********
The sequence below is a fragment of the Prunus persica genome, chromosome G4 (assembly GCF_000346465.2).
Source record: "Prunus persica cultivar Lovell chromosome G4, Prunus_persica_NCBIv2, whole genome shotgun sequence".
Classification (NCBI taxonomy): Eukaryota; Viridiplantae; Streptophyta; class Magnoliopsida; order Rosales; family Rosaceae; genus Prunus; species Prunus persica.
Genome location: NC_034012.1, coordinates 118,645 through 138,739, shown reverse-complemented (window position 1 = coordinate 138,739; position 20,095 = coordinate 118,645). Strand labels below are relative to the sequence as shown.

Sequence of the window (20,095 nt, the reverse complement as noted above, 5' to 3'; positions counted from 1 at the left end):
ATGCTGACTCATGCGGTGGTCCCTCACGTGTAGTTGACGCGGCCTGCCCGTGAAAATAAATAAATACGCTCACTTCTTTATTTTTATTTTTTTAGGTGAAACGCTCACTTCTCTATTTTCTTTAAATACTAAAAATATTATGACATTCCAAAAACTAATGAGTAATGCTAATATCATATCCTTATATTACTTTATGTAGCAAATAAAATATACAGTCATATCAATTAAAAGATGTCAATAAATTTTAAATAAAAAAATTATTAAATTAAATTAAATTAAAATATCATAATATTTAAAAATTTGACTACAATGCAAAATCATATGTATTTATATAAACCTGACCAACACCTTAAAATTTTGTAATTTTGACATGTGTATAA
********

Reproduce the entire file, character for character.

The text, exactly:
The sequence below is a fragment of the Prunus persica genome, chromosome G4 (assembly GCF_000346465.2).
Source record: "Prunus persica cultivar Lovell chromosome G4, Prunus_persica_NCBIv2, whole genome shotgun sequence".
Classification (NCBI taxonomy): Eukaryota; Viridiplantae; Streptophyta; class Magnoliopsida; order Rosales; family Rosaceae; genus Prunus; species Prunus persica.
Genome location: NC_034012.1, coordinates 118,645 through 138,739, shown reverse-complemented (window position 1 = coordinate 138,739; position 20,095 = coordinate 118,645). Strand labels below are relative to the sequence as shown.

Sequence of the window (20,095 nt, the reverse complement as noted above, 5' to 3'; positions counted from 1 at the left end):
ATGCTGACTCATGCGGTGGTCCCTCACGTGTAGTTGACGCGGCCTGCCCGTGAAAATAAATAAATACGCTCACTTCTTTATTTTTATTTTTTTAGGTGAAACGCTCACTTCTCTATTTTCTTTAAATACTAAAAATATTATGACATTCCAAAAACTAATGAGTAATGCTAATATCATATCCTTATATTACTTTATGTAGCAAATAAAATATACAGTCATATCAATTAAAAGATGTCAATAAATTTTAAATAAAAAAATTATTAAATTAAATTAAATTAAAATATCATAATATTTAAAAATTTGACTACAATGCAAAATCATATGTATTTATATAAACCTGACCAACACCTTAAAATTTTGTAATTTTGACATGTGTATAA